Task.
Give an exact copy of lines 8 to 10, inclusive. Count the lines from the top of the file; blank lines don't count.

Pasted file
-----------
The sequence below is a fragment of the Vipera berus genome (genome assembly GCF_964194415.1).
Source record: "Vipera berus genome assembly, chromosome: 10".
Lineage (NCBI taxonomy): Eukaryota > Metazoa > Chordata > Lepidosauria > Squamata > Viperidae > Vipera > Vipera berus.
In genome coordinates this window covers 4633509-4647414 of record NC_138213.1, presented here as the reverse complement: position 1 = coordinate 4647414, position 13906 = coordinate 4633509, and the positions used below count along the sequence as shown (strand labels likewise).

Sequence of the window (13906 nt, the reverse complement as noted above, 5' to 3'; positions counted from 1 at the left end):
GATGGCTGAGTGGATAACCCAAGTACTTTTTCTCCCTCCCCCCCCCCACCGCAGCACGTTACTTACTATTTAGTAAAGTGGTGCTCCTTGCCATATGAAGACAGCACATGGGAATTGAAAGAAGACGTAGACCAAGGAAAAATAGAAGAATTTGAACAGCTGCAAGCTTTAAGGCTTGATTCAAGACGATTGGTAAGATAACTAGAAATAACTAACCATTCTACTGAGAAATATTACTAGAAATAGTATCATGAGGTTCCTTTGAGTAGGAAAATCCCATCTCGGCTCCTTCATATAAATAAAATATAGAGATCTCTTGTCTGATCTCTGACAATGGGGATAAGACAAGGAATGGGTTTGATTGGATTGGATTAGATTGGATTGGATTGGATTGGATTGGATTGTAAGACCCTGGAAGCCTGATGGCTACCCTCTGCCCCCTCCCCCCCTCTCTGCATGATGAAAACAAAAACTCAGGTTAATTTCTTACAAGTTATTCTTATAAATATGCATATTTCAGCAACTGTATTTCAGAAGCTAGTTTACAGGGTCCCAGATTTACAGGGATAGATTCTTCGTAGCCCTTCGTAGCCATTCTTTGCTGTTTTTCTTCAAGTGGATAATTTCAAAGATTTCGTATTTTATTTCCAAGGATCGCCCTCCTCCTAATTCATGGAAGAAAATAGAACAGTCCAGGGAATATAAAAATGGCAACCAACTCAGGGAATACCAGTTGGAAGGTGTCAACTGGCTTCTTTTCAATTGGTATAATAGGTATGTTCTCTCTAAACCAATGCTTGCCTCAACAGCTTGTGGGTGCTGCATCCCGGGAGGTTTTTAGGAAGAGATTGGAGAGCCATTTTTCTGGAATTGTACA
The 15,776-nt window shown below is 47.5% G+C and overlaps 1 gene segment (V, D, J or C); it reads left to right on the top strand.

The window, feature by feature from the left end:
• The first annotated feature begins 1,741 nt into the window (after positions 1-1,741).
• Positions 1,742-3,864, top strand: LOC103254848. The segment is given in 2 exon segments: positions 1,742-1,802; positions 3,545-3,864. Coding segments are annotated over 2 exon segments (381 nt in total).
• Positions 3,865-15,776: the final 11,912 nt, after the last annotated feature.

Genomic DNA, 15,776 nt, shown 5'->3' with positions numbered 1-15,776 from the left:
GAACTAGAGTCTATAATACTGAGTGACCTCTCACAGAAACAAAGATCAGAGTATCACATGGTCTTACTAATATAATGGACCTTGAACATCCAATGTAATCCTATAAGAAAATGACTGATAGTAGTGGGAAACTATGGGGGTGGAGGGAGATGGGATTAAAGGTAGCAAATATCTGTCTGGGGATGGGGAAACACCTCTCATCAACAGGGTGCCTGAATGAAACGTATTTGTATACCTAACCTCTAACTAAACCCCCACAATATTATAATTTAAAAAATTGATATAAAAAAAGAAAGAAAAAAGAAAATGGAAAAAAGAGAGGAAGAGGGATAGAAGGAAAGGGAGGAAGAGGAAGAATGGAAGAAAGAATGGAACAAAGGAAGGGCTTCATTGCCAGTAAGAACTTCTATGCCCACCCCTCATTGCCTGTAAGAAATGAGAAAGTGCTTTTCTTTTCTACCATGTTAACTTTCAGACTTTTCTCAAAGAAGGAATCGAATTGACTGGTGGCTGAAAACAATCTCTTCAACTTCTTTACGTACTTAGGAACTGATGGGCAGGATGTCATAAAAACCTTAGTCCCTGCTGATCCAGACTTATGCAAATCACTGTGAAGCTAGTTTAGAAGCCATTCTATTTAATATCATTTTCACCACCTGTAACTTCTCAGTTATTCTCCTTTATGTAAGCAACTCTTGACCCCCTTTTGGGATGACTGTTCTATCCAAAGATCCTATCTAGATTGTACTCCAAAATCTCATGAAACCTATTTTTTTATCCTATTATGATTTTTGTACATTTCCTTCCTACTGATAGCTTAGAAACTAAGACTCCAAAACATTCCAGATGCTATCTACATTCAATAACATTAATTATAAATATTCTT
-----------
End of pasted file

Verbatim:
The window, feature by feature from the left end:
• The first annotated feature begins 1,741 nt into the window (after positions 1-1,741).
• Positions 1,742-3,864, top strand: LOC103254848. The segment is given in 2 exon segments: positions 1,742-1,802; positions 3,545-3,864. Coding segments are annotated over 2 exon segments (381 nt in total).